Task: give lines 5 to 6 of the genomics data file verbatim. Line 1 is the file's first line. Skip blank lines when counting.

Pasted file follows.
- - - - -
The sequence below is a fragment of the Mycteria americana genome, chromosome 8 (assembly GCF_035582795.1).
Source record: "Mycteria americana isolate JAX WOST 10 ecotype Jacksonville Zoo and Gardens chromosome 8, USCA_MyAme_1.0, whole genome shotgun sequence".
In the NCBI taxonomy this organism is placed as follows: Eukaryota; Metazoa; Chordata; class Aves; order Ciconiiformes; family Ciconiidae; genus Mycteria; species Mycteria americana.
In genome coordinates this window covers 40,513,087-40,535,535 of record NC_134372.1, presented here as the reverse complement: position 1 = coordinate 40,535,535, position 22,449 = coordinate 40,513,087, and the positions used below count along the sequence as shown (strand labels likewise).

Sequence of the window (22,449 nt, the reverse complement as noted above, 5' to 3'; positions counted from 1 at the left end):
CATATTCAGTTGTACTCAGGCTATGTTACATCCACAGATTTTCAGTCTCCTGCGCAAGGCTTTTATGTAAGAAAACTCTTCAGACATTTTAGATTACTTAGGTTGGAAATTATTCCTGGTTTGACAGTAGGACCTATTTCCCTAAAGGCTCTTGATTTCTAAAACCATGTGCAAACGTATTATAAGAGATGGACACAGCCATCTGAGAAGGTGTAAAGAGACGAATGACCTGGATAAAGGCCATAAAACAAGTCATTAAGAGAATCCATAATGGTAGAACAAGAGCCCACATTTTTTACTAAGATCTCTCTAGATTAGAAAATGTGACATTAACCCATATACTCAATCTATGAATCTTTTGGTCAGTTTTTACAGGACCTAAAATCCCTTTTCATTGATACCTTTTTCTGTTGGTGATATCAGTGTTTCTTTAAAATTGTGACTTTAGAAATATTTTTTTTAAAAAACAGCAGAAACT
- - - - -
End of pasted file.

Sequence of the window (22,449 nt, the reverse complement as noted above, 5' to 3'; positions counted from 1 at the left end):
CATATTCAGTTGTACTCAGGCTATGTTACATCCACAGATTTTCAGTCTCCTGCGCAAGGCTTTTATGTAAGAAAACTCTTCAGACATTTTAGATTACTTAGGTTGGAAATTATTCCTGGTTTGACAGTAGGACCTATTTCCCTAAAGGCTCTTGATTTCTAAAACCATGTGCAAACGTATTATAAGAGATGGACACAGCCATCTGAGAAGGTGTAAAGAGACGAATGACCTGGATAAAGGCCATAAAACAAGTCATTAAGAGAATCCATAATGGTAGAACAAGAGCCCACATTTTTTACTAAGATCTCTCTAGATTAGAAAATGTGACATTAACCCATATACTCAATCTATGAATCTTTTGGTCAGTTTTTACAGGACCTAAAATCCCTTTTCATTGATACCTTTTTCTGTTGGTGATATCAGTGTTTCTTTAAAATTGTGACTTTAGAAATATTTTTTTTAAAAAACAGCAGAAACT